Acute care usage was tracked using the Pediatric Integration of Care Survey (PICS). There was a decrease in the number of emergency department (ED) visits at 6 and 12 months compared with baseline. More respondents reported that their child had no ED visits at 12 months (65%), compared with baseline (37%). Similar to ED use, there was a decrease in acute care use from baseline to 12 months. More respondents reported that their child had no hospital admissions at 6 months (83%) and 12 months (73%) compared with baseline (63%).

Care Integration

Care integration was measured through family self-report using the PICS. The results are summarized in Table 3. These results represent outcomes over the first 2 years of program implementation. All participants completed the PICS at baseline (n = 84) and then again at 6 months (n = 68) and 12 months (n = 54). There was some loss to follow-up at 12 months, and given the staggered entry into the pilot, some participants had not yet reached the 12-month mark at the time of this publication. The numbers reported do not include families with more than 1 child in the pilot or siblings (n = 13) who also received CC supports. Families were asked to complete the survey only once at each time point.

Table 3. - Pediatric Integrated Care Survey (PICS) Results (Family or Caregiver Report)
PICS Domains of Care Integration Breakdown of Composite Measure PICS Average Composite Score at Baseline (n = 84) PICS Average Composite Score at 12 Months (n = 54)
Validated factors
 Access to care • Caregiver's ability to access needed medical or social services for their child.
• Waitlists or delays in gaining access to services.
• Obtaining needed health information.
• Booking appointments.
• 79% reported “some” or “a lot” of difficulty accessing care. • 30% reported “some” or “a lot” of difficulty accessing care.
Care goal creation and planning • Creating short-term and long-term care goals with the child and family.
• Sharing of care goals across service areas through an integrated care plan.
• 57% reported that their care team worked with them to create care goals. • 70% reported that their care team worked with them to create care goals.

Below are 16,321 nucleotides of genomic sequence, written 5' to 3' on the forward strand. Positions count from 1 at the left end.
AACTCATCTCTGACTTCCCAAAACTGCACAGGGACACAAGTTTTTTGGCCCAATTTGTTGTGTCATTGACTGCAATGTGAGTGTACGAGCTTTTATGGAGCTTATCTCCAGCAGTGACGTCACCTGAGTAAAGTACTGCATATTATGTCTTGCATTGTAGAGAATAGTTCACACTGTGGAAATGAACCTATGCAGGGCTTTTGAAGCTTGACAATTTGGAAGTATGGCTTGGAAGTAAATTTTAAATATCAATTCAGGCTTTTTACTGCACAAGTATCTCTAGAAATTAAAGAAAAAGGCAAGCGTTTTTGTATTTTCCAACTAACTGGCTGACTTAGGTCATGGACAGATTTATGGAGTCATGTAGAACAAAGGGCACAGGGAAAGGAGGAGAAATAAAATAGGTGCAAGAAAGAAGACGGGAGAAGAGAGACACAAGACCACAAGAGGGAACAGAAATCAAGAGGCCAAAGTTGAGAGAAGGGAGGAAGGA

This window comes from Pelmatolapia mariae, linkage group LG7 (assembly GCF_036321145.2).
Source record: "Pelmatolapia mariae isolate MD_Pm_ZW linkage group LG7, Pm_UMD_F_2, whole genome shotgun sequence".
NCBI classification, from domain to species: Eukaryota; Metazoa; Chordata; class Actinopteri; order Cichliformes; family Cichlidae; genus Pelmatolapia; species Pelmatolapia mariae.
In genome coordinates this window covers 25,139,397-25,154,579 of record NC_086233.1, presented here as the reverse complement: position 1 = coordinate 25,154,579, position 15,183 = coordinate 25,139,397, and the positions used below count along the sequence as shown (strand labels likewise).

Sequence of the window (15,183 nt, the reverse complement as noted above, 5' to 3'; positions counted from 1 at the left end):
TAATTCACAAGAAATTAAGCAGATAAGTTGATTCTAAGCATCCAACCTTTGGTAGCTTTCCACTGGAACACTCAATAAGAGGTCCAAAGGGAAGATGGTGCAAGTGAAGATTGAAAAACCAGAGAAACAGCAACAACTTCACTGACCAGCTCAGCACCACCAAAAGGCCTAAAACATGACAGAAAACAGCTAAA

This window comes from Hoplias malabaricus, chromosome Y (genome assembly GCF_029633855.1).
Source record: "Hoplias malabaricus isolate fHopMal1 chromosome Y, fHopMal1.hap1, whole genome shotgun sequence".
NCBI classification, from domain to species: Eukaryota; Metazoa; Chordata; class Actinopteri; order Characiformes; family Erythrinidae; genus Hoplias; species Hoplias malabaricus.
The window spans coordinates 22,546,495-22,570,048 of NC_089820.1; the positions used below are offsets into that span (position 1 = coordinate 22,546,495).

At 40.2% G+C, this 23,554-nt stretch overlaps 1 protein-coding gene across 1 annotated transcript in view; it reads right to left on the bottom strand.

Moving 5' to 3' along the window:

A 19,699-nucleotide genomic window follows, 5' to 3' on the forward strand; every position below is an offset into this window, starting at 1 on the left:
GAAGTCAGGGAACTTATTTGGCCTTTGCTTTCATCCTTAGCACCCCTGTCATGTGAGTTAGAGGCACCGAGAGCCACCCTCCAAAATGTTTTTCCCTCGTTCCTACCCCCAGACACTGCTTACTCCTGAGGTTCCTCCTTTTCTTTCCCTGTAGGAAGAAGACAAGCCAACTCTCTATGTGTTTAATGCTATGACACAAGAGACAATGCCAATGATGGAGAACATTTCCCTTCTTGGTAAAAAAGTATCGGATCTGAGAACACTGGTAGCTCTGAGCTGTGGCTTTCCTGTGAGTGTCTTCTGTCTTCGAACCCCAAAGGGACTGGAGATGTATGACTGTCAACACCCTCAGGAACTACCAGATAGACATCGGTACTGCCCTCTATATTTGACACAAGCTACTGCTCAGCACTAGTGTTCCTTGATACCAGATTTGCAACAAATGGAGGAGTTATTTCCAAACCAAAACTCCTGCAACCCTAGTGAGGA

Team functioning & connectivity • Health providers having access to the same medical records and awareness of care plans/recommendations from other service providers.
• Information sharing across services and systems.
• 29% reported positive responses related to care team functioning and connectivity. • 75% reported positive responses related to care team functioning and connectivity.
Family impact • Family involvement in decision-making.
• Addressing social determinants of health.
• Linking families to peer supports.
• 5% reported that family impact variables were addressed. • 28% reported that family impact variables were addressed.
Communication and information sharing • Care team explaining things in a way the family/caregiver could understand.
• Care team listening to and addressing family concerns.
• Family involved as a partner in decision-making.
• 35% reported positive scores for communication and information sharing. • 73% reported positive scores for communication and information sharing.
Supplementary factors
 Access to community resources • Family or caregiver's ability to access community services, programs, and resources to help them care for their child. • 31% reported moderate-to-high access to community resources. • 73% reported moderate-to-high access to community resources.
 School services • Care team aware of events in the child's life at school.
• Care team helping with school problems.
• 12% reported help with school services. • 62% reported help with school services.

Additional Topic Specific Responses from

In addition to the composite scores, questions were also analyzed individually. The following are specific questions drawn from the PICS tool that showed the largest individual changes from baseline to 12 months.